Home Book trading Book Review – The Ambuja Story: How a Group of Ordinary Men Created an Extraordinary Business by Narotam Sekhsaria

Book Review – The Ambuja Story: How a Group of Ordinary Men Created an Extraordinary Business by Narotam Sekhsaria

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By Nupur Pavan Bang

Book: The Ambuja Story: How a Group of Ordinary Men Created an Extraordinary Business
Author: Narotam Sekhsaria
Price: 699/-
Pages: 368
Year: 2022
Publisher: Harper Business, India

Efficiency is the name of the game: Once upon a time there was a boy named Narotam. He was born into a Marwari family in Chirawa, Rajasthan. His family took him to Bombay (now Mumbai) when he was three years old. There he was adopted by his grandfather’s younger brother who had no son of his own. This practice was a means of ensuring lineage continuity in a patrilineal society. Fate had plans for him. This is his story and that of the company he built.

Ordinary is relative

Narotam and his family were ordinary. Ordinary compared to the Bajaj who were their neighbors. But living in the same building as the Bajajs, who owned and managed one of the largest business houses in the country then and now, certainly can’t be ordinary. Likewise, Narotam had an ordinary upbringing. A boy next door. He struggled in school but finished first in the class. Was aimless and unambitious but went on to study in some of the best colleges in Bombay.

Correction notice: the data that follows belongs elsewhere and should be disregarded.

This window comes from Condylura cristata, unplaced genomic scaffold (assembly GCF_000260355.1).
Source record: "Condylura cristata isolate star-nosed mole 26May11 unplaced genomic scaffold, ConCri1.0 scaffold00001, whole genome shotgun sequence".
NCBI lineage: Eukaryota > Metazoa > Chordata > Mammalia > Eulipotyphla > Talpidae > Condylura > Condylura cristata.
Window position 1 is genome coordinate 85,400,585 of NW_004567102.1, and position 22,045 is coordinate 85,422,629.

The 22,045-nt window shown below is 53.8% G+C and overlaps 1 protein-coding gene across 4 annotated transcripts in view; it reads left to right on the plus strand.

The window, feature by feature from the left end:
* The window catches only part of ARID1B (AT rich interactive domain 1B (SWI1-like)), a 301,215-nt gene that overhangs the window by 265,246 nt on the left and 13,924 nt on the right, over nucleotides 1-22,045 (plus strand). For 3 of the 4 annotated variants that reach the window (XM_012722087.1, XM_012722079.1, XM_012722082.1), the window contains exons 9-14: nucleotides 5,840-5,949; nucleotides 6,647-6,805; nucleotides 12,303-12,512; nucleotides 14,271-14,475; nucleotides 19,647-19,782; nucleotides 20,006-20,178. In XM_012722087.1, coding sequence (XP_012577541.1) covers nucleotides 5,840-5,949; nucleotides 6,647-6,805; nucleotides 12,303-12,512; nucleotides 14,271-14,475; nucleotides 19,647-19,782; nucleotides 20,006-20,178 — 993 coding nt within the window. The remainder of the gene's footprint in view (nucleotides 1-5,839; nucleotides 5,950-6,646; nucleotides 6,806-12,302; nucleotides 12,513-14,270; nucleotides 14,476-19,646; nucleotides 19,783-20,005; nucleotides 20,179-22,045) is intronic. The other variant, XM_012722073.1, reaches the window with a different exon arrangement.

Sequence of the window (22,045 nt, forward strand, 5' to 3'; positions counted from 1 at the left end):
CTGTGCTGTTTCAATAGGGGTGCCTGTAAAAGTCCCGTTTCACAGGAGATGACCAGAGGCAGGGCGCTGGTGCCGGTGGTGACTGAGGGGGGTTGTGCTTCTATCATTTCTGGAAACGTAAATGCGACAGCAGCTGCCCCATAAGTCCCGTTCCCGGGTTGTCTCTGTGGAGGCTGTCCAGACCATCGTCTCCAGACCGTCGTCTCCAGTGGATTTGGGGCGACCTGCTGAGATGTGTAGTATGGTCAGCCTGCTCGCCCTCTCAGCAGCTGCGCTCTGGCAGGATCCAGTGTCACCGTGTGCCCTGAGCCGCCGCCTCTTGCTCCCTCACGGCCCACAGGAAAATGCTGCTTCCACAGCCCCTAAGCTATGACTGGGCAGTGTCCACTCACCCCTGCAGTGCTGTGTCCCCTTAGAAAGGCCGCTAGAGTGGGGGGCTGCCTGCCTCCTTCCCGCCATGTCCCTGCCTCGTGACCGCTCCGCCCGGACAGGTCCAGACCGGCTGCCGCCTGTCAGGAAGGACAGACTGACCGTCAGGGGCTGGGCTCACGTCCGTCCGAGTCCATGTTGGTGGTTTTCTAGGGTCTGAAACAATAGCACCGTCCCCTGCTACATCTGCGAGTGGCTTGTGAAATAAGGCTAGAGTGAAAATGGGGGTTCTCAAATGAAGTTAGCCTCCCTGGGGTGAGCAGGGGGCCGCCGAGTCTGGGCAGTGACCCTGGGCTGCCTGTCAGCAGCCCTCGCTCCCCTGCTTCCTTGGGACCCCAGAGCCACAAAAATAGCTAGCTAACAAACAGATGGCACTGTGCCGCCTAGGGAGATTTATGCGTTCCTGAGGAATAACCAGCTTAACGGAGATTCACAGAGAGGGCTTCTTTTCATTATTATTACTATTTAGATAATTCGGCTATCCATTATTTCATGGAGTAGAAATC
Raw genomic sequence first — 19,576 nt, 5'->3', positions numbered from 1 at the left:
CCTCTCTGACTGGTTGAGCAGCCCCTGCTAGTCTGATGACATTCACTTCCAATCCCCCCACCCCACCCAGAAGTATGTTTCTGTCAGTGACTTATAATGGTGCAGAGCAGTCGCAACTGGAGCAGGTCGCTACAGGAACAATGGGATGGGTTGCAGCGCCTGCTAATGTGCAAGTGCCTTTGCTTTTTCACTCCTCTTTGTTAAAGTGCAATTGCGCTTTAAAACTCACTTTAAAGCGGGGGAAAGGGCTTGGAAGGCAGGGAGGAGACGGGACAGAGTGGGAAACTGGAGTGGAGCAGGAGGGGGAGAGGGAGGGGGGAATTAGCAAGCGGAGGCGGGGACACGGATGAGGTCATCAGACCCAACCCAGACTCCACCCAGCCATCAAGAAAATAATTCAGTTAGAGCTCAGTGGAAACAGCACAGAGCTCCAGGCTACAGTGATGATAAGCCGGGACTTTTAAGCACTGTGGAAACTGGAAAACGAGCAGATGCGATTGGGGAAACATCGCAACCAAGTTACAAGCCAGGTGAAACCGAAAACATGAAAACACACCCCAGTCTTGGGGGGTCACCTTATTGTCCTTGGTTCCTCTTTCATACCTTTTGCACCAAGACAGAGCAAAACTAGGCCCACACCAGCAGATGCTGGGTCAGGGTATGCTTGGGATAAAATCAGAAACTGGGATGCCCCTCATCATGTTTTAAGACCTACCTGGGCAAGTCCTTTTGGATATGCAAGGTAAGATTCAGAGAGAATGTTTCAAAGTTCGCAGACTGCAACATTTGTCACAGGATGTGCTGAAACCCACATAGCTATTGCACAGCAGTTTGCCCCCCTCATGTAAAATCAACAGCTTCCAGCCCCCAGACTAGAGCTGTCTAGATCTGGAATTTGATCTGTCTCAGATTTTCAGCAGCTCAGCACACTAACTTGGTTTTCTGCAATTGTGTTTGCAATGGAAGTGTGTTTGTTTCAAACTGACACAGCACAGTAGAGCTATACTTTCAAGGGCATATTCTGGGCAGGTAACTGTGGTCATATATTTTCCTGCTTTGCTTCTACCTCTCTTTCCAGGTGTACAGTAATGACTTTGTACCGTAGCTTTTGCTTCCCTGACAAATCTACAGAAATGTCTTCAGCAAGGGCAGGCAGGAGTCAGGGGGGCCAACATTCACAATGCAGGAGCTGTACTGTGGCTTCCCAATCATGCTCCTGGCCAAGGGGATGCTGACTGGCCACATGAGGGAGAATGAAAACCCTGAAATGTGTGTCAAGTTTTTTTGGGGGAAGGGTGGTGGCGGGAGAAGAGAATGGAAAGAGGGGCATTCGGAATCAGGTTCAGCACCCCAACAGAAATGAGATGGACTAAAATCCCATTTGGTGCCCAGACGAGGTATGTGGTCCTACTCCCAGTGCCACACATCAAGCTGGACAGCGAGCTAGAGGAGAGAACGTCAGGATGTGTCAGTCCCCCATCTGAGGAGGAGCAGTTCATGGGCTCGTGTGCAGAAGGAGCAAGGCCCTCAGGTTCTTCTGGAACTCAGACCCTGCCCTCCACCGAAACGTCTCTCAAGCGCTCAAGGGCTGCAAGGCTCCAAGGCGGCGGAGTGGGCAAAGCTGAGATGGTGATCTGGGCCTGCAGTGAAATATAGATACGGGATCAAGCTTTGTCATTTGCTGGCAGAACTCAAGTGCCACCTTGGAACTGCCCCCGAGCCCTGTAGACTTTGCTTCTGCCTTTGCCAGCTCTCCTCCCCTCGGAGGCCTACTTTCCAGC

Entering the civil service or landing a job in a bank or a multinational was the dream career for those entering the labor market in India in the 1960s and 1970s. This is not the case for a boy growing up in a Marwari house. Working for someone else was unthinkable. So he joined the typical cotton trading family business. It has proven itself in various ways. Whether it was getting orders from Finlay, having the foresight to buy more for his client when prices started to rise and the client was on vacation, being fair even when he would have been able to earn a lot more money, and to earn, maintain and exploit social networks, manifested in the way he operated. Nothing he did was extraordinary. Just ordinary things done right to achieve extraordinary results.

Greater shores beckoned

Narotam’s “dil” wanted more. Forty years ago, entrepreneurship was not a buzzword. Or the ease of doing business. Ambuja’s story is not the usual startup story we are used to reading in the 21st century.

Narotam grew up in a family of traders. The DNA required for manufacturing is very different from commercial DNA. After spending a decade as a trader himself, setting up a manufacturing unit for a commodity he knew nothing about, shouldn’t have been easy. And it wasn’t. The book highlights the vulnerabilities and many uncertainties facing the Founder. It also shows how he adapted every step of the way. He recruited the best, treated them with respect and retained them. Did not compromise on the quality of the factory, although it trusted newcomers rather than established players. Financial management, credit policy and high ethical standards were all consciously incorporated into the creation of Ambuja. While there are many lessons learned from history, the three I would like to highlight here are efficiency, innovation, and brand building.